Thursday, March 25, 2010

Of First Importance

The “About” section of this blog explains three things that are important to me and which also, to a great extent, drive the content of my posts:

With all the rage going on lately with the health care debate and many of the other outrageous things that have been going on in our country, I perhaps have been devoting way too much space to matters political. But whether I am talking about politics, Italy, theology, family and friends or other musings, I view these as all secondary. There is something else that is of first importance: the Gospel.

I recently stumbled onto a blog that is aptly titled Of First Importance . It’s format is usually a daily quote, sort of an inspirational “thought for the day”. But this is not your typical kumbaya, “Chicken Soup for the Soul” type of inspiration. Each day brings a very pithy, meaningful message not from some pop psychologist or modern day inspirational speaker, but from giants of the faith of ages past and present. The messages simply remind us of the Gospel and encourage us to live each day in the good of the Gospel, and all of its far reaching implications in our lives.

The phrase “of first importance” actually comes from a verse of Scripture. In his first letter to the Corinthians, the apostle Paul was writing to a group of Christians who had spent way too much time majoring on minors and had forgotten the essence of the Gospel. They had forgotten the main event that defined who they were: that Jesus Christ had died for their sins and rose again:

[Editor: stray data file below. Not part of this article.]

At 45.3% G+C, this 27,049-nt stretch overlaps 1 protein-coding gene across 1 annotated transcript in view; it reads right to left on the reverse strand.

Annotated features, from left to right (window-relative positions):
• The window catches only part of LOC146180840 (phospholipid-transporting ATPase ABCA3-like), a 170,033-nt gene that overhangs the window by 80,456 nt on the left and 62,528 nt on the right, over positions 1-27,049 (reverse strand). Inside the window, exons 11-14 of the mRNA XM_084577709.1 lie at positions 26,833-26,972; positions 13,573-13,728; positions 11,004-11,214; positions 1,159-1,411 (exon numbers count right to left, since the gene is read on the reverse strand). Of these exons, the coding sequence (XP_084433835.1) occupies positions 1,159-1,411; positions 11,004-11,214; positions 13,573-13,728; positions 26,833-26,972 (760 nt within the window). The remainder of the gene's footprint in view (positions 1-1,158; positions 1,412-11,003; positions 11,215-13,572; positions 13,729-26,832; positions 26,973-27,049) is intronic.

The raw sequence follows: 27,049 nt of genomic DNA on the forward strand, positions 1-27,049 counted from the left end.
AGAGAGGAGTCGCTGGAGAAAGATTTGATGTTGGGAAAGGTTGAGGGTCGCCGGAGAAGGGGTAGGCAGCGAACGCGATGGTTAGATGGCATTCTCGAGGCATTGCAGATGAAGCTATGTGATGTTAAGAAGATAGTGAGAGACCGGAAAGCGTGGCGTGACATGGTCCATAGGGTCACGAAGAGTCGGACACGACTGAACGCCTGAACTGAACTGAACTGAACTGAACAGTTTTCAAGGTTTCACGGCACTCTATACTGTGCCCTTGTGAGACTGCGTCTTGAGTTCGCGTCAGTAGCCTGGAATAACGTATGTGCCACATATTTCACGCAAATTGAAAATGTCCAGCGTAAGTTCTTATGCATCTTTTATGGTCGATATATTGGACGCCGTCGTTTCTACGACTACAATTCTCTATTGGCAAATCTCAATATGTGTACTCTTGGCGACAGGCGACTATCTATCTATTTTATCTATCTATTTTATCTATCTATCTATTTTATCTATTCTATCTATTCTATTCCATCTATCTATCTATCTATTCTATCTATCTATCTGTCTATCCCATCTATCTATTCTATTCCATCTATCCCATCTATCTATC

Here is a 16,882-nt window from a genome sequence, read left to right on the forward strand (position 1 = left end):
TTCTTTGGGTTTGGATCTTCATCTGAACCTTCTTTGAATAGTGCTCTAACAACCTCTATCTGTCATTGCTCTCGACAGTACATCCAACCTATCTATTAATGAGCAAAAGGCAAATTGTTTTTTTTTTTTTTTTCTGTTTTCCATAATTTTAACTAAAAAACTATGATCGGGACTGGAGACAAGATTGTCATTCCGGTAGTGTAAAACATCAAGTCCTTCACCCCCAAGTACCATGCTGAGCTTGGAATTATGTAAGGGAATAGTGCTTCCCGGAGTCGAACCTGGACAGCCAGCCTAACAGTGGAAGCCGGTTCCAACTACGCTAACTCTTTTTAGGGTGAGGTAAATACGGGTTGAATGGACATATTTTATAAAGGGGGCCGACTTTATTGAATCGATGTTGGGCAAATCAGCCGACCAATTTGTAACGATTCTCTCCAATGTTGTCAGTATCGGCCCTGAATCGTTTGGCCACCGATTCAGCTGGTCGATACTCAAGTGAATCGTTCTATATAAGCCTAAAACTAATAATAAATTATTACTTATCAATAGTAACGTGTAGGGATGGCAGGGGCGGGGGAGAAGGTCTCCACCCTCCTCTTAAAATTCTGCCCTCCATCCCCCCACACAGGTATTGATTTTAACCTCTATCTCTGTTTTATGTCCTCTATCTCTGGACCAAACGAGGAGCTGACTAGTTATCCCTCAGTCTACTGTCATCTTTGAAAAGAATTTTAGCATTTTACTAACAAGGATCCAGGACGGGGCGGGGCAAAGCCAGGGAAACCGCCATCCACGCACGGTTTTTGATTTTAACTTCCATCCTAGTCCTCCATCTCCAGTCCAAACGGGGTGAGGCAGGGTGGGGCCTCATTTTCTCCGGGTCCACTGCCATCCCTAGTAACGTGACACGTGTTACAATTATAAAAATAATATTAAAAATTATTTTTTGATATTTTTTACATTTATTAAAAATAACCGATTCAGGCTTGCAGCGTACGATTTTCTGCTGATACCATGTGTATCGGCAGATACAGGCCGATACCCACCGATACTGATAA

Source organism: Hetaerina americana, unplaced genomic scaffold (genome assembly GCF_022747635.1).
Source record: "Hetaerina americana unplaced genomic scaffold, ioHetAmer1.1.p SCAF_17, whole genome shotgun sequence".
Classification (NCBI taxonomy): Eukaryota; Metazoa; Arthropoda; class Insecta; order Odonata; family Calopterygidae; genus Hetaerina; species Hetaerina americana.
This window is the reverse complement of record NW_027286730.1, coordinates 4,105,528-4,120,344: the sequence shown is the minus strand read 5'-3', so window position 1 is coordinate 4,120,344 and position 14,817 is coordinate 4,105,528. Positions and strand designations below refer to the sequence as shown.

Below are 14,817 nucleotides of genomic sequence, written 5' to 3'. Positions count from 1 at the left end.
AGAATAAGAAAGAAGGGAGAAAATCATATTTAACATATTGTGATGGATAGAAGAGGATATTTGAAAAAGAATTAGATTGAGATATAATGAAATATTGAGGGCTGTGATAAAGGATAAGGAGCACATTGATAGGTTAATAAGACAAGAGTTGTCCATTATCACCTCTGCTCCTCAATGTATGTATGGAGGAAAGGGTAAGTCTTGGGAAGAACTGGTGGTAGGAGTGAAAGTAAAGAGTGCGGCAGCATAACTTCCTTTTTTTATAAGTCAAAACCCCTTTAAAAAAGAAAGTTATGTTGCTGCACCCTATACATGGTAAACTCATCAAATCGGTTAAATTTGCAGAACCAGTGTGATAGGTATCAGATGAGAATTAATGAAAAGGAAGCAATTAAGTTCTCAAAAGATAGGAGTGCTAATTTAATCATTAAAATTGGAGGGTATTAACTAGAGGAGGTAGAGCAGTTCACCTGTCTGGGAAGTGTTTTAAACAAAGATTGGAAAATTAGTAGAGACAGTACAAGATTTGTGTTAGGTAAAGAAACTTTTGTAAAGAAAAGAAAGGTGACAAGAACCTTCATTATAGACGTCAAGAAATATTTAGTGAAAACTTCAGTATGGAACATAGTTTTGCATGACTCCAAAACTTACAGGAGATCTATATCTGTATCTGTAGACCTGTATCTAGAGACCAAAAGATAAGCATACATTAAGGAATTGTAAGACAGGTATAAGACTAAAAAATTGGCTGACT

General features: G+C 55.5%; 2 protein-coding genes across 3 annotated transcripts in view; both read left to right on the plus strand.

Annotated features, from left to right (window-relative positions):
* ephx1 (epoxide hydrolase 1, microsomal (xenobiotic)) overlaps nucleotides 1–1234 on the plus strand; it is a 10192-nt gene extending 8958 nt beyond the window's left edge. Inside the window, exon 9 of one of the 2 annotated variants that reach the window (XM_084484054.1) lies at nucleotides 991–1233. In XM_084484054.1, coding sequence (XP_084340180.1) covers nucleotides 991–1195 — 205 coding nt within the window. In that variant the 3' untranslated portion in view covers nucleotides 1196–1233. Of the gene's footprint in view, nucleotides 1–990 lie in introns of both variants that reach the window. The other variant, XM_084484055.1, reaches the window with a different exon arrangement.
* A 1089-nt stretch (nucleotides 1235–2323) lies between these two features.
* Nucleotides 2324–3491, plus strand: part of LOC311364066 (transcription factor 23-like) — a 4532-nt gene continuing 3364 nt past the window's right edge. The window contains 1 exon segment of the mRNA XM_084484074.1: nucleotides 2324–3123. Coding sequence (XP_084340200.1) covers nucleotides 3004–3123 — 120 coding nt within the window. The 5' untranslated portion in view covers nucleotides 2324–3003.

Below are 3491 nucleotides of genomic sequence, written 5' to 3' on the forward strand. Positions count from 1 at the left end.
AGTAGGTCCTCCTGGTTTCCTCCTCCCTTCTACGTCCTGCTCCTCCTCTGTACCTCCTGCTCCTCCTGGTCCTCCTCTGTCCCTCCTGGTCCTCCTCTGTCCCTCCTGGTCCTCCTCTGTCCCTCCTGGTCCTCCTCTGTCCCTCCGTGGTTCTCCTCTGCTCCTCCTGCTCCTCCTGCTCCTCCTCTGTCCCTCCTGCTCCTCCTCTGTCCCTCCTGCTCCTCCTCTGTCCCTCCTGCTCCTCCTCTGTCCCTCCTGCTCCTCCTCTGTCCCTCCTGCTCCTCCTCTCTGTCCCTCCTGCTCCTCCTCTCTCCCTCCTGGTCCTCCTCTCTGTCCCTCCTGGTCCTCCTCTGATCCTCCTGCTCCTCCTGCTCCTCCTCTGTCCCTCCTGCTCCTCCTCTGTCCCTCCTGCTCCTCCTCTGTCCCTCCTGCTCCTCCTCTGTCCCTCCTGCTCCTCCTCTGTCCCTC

For what I received I passed on to you as of first importance: that Christ died for our sins according to the Scriptures, that he was buried, that he was raised on the third day according to the Scriptures” [I Corinthians 15:3-4)

If we can lay hold of this glorious truth--or rather let this glorious truth take hold of us, then everything else that we deem so important will fall into its rightful place.

Saturday, March 20, 2010

Has it really been 39 years?

Certain dates tend to stay etched in my mind. Not to sound morbid, but this is often the case with anniversaries of deaths. Not that they are constantly on my mind. Rather, like a macro lying dormant on a hard disk, they self execute with the arrival of the date.

March 20 is one of those days. Though I look forward to it as the first day of spring, it also marks the day my grandfather, Nonno Pietro, passed away. It was my first experience at losing a loved one. It has been 39 years and I was only a child at the time, but I can still remember the day clear as a bell. My dad was at nonno's bedside in Italy when he died. (On and off over an 18 month period, one or both of my parents spent weeks and months at a time in Italy, having dropped everything to show undying devotion to their parents during their final days--something else I will never forget.)

Friday, March 19, 2010

Dear Congressman

It is a little late, but I intend to somehow email the letter below to every so called "moderate" House Democrat within the next 24 hours.
Dear Congressman:
I am not a constituent in your district, but I might as well be. I know you are experiencing a great deal of pressure from all sides. Probably the most intense pressure is coming from the President of the United States, the Speaker of the House and the Majority Whip. With formidable carrots and sticks, they are doing everything in their power to persuade you to vote for a so-called heathcare reform bill. I have a suggestion. Instead of listening to them, listen to your conscience and listen to the voice of the people in your district.